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Friday, 19 October 1984
Page: 2082


Senator MISSEN(3.20) —Mr President, I wish to speak briefly, as I have on a number of occasions when you and your predecessors have very sensibly drawn the attention of the Senate to the fact that government responses to reports have not been given to the Senate within the required time. I want to make some general comments on this. Honourable senators will note that the President's report details 17 reports in all to which the Government has not responded within the specified period. I remind the Senate that under the initiative of the Fraser Government an undertaking was given that government responses to parliamentary committee reports would be made within six months. In August last year, in response to a question from me, the Leader of the Government in the Senate (Senator Button) indicated that in future they would be responded to within three months. That seemed to be some advance.

In a number of cases interim responses have been made. Those interim responses say merely that the matter is being looked at. I do not want to generalise entirely. One or two of the interim responses might have had some actual content in them. For example, in relation to the report of the Senate Standing Committee on Education and the Arts, my colleague Senator Teague, who is sitting next to me, assures me that the response was purely interim and did not indicate any response on policy. So far as that and many other responses are concerned, there has been merely a technical compliance with putting down a statement within three months. I am glad that that is done because it indicates at least where the matter is going and there is a possibility of making some comment or criticism of it, but it is not a response in any true sense of the word.

The very health of the committee system-I think that its health is in a dangerous state-is affected by the inability of those who work not only on Senate committee reports but also on other parliamentary reports to find out what is being done, what is the attitude in regard to the major policy questions that these reports throw up. If honourable senators are to continue to have enthusiasm-I see some risk in this Parliament that that enthusiasm will wane, which is not surprising if governments do not respond quickly to reports-a response must be given quickly. I am not making this a party political issue. It has been a long-standing problem that we have not received responses quickly. After the Government has undertaken to halve the period in which a response is given, we find this immense amount of dissatisfaction.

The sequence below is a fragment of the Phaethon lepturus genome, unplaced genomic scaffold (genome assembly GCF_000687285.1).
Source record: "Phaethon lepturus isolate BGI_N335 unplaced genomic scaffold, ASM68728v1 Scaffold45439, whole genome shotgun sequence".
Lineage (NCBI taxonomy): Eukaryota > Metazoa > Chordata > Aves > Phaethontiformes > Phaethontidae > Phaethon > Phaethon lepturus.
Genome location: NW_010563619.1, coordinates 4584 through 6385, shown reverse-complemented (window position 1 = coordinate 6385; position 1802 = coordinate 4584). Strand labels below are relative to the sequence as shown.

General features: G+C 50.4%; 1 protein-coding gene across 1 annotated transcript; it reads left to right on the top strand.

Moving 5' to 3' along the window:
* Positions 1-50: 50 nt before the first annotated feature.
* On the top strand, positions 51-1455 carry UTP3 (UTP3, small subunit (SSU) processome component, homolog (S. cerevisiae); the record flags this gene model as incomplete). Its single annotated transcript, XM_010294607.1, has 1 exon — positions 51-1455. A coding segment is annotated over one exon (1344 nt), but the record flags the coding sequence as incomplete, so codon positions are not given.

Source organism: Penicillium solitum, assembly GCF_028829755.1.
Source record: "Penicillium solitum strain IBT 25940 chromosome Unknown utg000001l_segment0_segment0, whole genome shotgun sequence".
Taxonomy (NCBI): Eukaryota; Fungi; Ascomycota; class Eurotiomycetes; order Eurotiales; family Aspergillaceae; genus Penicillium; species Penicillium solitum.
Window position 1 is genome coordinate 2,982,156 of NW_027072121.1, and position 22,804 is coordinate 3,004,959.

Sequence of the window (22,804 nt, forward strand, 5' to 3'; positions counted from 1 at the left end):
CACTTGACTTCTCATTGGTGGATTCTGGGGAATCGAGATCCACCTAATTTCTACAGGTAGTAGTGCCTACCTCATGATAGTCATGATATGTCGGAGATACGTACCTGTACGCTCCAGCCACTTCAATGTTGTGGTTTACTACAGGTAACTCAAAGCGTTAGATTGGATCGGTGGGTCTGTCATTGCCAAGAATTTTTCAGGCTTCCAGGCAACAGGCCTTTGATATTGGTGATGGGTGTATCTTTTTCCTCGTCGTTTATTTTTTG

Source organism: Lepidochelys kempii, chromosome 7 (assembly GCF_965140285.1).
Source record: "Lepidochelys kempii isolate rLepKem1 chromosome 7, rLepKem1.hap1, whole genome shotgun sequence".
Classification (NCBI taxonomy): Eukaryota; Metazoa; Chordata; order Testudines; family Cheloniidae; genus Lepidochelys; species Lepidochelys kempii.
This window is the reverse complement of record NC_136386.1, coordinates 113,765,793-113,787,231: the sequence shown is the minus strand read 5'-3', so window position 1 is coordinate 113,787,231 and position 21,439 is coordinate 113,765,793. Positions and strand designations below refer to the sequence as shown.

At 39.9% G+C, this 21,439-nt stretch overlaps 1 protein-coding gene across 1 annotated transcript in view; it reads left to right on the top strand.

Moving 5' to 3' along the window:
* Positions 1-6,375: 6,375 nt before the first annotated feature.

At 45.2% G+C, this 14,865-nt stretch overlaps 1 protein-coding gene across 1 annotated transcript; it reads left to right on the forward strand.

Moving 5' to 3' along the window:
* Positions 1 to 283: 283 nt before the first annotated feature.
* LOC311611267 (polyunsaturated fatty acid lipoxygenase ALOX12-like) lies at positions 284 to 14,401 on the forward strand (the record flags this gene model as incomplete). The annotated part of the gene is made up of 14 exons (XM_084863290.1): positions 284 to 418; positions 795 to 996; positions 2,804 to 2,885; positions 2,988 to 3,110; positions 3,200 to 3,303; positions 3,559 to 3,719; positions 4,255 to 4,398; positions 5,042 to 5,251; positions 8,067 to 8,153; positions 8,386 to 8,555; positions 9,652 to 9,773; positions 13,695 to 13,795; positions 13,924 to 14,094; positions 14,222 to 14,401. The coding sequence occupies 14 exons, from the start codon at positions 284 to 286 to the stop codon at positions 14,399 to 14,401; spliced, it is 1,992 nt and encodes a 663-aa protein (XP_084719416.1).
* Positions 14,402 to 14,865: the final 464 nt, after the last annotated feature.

Regarding the report of the Senate Standing Committee on Constitutional and Legal Affairs on Makarrata, which was a massive report and which concerned the possibility of a compact with the Aboriginal people, deadly silence has set in since 13 September last year. That is regrettable. That is the case with a number of reports and there is not even an interim response to them. Mr President, I welcome the fact that you have presented us with the facts. I trust that the Leader of the Government in the Senate, who unfortunately has left the chamber after making that slight intervention earlier, will not only respond on a couple of the reports which were mentioned by Senator Baume but also will give us some indication of how he will ensure that the undertakings of the Government are honoured. The Government might not have much longer to do so, but if by some mischance the Government is re-elected, how will it ensure that it will carry out the undertaking which it gave to this Parliament in August last year?